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Letter

From No Subject - Encyclopedia of Lacanian Psychoanalysis
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French: lettre

Jacques Lacan

Ferdinand de Saussure

Lacan's frequent references to the "letter" must be seen within the context of Saussure's discussion of language. In his Course in General Linguistics, Saussure privileges spoken language above written language, on the grounds that the former appears before the latter both in the history of humanity and in the life of the individual. Writing is conceived of as a mere secondhand representation of spoken language, and the signifier is conceived of as purely an acoustic image and not as a graphic one.[1]

Materiality

When Lacan takes up Saussure's work in the 1950s, he adapts it freely to his own purposes. He thus conceives of the letter, not as a mere graphic representation of a sound, but as the material basis of language itself.

"By letter I designate that material support that concrete discourse borrows from language."[2]

The letter is thus connected with the real, a material substrate that underpins the symbolic order. The concept of materiality implies, for Lacan, both the indivisibility and the idea of locality; the letter is therefore "the essentially localized structure of the signifier."[3]

Meaning

As an element of the real, the letter is meaningless in itself. Lacan illustrates this by referring to ancient Egyptian hieroglyphics, which were indecipherable to Europeans for so long. Until Champollion was able to decipher them on the basis of the Rosetta Stone, no one knew how to understand these enigmatic inscriptions, but it was nevertheless clear that they were organized into a signifying system.[4] In the same way, the signifier persists as a meaningless letter which makes the destiny of the subject and which he must decipher.

A good example of this is the case of the Wolf Man, in which Freud noted that the meaningless letter V reappeared under many guides in the Wolf Man's life.[5] As the example of the Wolf Man demonstrates, the letter is essentially that which returns and repeats itself; it constantly insists in inscribing itself in the subject's life.

Repetition

Lacan illustrates this repetition by reference to Edgar Allan Poe's story The Purloined Letter.[6] Playing on the double-meaning of the term "letter", Lacan presents Poe's account of a written document (a letter) which passes through various hands as a metaphor for the signifier which circulates between various subjects, assigning a peculiar position to whoever is possessed by it.[7] It is in this paper that Lacan proposes that "a letter always arrives at its destination."[8]

To the Letter

It is because of the role of the letter in the unconscious that the analyst must focus not on the meaning or the signification of the analysand's discourse, but purely on its formal properties; the analyst must read the analysand's speech as if it were a text, "taking it literally" (prendre à la lettre).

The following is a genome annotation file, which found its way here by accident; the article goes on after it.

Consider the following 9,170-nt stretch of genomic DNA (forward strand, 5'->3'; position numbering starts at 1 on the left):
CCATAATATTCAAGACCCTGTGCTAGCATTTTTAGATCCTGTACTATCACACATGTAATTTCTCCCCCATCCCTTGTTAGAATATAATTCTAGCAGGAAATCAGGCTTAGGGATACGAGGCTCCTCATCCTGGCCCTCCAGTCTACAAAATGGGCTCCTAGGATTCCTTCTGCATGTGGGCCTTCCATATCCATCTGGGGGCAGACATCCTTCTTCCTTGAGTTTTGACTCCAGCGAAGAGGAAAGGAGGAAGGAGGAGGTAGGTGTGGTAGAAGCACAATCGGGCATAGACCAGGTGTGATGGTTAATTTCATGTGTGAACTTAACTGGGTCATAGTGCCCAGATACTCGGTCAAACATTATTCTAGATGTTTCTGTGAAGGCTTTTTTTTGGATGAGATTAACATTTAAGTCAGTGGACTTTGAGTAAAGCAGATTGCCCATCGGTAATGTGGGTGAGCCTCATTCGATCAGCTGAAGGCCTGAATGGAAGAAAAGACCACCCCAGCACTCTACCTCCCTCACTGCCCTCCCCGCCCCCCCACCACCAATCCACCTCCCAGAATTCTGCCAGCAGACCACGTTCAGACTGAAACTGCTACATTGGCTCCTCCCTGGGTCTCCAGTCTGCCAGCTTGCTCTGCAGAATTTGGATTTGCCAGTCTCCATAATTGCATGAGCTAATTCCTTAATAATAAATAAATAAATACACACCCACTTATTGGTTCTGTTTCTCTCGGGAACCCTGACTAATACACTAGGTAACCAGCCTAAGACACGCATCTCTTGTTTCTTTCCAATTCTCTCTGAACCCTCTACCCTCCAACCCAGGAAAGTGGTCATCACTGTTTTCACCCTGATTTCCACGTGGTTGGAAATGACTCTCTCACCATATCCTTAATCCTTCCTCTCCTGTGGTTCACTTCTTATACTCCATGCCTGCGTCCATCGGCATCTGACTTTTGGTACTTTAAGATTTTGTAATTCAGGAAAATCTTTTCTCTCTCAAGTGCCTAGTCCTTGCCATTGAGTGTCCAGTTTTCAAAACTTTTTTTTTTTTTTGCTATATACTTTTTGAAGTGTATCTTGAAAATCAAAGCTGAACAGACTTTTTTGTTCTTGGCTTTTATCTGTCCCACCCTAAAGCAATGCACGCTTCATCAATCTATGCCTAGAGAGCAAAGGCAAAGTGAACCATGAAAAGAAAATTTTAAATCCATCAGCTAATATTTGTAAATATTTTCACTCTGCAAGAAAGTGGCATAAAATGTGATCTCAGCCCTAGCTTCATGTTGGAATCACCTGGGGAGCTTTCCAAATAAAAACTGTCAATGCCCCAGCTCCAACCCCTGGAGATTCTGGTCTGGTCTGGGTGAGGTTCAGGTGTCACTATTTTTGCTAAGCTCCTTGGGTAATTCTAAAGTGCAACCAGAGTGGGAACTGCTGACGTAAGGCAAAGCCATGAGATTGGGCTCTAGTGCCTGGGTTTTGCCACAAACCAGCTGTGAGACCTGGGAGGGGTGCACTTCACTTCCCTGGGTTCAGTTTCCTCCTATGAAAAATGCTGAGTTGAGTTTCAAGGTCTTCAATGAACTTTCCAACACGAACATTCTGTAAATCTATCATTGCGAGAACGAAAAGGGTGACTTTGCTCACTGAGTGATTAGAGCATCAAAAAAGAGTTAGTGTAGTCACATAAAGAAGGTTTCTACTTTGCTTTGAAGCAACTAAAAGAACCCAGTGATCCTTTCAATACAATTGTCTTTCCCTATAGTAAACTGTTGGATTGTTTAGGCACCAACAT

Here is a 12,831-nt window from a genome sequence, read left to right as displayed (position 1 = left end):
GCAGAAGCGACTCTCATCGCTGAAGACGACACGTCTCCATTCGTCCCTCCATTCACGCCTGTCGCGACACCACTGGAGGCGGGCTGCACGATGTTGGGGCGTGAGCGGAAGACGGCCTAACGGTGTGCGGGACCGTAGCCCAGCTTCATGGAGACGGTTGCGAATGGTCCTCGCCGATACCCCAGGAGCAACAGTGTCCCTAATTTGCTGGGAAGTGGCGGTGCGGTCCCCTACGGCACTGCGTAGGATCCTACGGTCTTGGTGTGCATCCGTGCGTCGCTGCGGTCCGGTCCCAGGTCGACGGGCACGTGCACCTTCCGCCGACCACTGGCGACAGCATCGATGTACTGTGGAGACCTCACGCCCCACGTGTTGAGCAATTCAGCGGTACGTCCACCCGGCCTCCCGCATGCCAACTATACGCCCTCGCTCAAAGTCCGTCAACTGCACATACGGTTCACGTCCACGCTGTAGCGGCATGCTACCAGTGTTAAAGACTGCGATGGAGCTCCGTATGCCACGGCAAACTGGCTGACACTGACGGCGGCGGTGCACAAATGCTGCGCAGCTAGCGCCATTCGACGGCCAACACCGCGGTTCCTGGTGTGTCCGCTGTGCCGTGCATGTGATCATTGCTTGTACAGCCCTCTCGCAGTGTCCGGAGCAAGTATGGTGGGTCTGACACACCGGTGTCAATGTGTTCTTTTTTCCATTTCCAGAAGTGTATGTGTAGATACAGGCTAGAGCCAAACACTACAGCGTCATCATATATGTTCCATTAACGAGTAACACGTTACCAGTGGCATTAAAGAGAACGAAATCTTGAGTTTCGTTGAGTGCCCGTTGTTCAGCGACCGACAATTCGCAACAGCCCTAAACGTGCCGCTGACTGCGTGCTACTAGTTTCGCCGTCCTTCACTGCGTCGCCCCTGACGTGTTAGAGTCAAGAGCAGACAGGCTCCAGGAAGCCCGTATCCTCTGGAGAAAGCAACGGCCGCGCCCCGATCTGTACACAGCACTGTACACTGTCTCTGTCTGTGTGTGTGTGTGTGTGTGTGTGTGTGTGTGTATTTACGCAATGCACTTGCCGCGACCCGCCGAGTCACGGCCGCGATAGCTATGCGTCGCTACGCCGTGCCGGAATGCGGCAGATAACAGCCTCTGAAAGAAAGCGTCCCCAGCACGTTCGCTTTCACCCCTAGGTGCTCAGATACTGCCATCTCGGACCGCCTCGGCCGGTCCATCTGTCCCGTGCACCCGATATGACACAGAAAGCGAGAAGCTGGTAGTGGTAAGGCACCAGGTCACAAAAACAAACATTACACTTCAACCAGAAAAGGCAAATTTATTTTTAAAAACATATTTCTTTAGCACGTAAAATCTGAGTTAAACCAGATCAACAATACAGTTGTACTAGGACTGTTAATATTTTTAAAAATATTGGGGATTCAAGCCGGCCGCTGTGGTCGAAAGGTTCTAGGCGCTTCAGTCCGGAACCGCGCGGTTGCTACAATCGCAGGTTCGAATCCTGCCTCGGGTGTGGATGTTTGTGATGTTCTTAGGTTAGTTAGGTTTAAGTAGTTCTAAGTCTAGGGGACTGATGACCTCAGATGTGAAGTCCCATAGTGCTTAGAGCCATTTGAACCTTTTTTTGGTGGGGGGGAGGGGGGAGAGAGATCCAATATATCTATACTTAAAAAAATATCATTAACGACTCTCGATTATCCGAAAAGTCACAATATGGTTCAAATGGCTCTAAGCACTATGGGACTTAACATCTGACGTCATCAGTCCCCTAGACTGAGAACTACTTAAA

Writing

There is thus a close connection between the letter and writing, a connection which Lacan explores in his seminar of 1972-3.[9] Although both the letter and writing are located in the order of the real, and hence partake of a meaningless quality, Lacan argues that the letter is that which one reads, as opposed to writing, which is not to be read.[10] Writing is also connected with the idea of formalization and the mathemes; Lacan thus speaks of his algebraic symbols as "letters."[11] Lacan's concept of the letter is the subject of a critique by Jacques Derrida[12] and by two of Derrida's followers.[13]. Lacan refers to the latter work in his 1972-3 seminar.[14]

See Also

References

  1. Saussure, Ferdinand de. Course in General Linguistics, 1916. Ed. Charles Bally and Albert Sechehaye, trans. Wade Baskin, Glasgow: Collins Fontana.
  2. Lacan, Jacques. Écrits: A Selection. Trans. Alan Sheridan. London: Tavistock Publications, 1977. p. 147
  3. Lacan, Jacques. Écrits: A Selection. Trans. Alan Sheridan. London: Tavistock Publications, 1977. p. 153
  4. Lacan, Jacques. The Seminar. Book I. Freud's Papers on Technique, 1953-54. Trans. John Forrester. New York: Nortion; Cambridge: Cambridge University Press, 1988. p. 244-5; Lacan, Jacques. Écrits: A Selection. Trans. Alan Sheridan. London: Tavistock Publications, 1977. p. 160
  5. Freud, Sigmund. "From the History of an Infantile Neurosis," 1918b [1914]. SE XVII, 3.
  6. Poe, Edgar Allan. 1844. "The Purloined Letter," in Great Tales and Poems of Edgar Allan Poe, New York: Pocket Library, 1951.
  7. Lacan, Jacques. 1955a. "Le séminaire sur 'La lettre volée'", in Jacques Lacan, Écrits, Paris: Seuil, 1966, pp. 11-61 ["Seminar on 'The Purloined Letter'", trans. Jeffrey Mehlman, Yale French Studies, 48 (1972): 38-72.
  8. Lacan, Jacques. Écrits. Paris: Seuil, 1966. p.41
  9. Lacan, Jacques. Le Séminaire. Livre XX. Encore, 1972-73. Ed. Jacques-Alain Miller. Paris: Seuil, 1975. pp. 29-38
  10. Lacan, Jacques. Le Séminaire. Livre XX. Encore, 1972-73. Ed. Jacques-Alain Miller. Paris: Seuil, 1975. p. 29
  11. Lacan, Jacques. Le Séminaire. Livre XX. Encore, 1972-73. Ed. Jacques-Alain Miller. Paris: Seuil, 1975. p. 30
  12. Derrida, Jacques 1975. "Le facteur de la vérité," in The Post Card: From Socrates to Freud and Beyond, trans. Alan Bass, Chicago and London: University of Chicago Press, 1987, pp. 413-96.
  13. Lacoue-Labarthe, Philippe, and Nancy, Jean-Luc. 1973. Le Titre de la lettre, Paris: Galilée.
  14. Lacan, Jacques. Le Séminaire. Livre XX. Encore, 1972-73. Ed. Jacques-Alain Miller. Paris: Seuil, 1975. p. 62-6.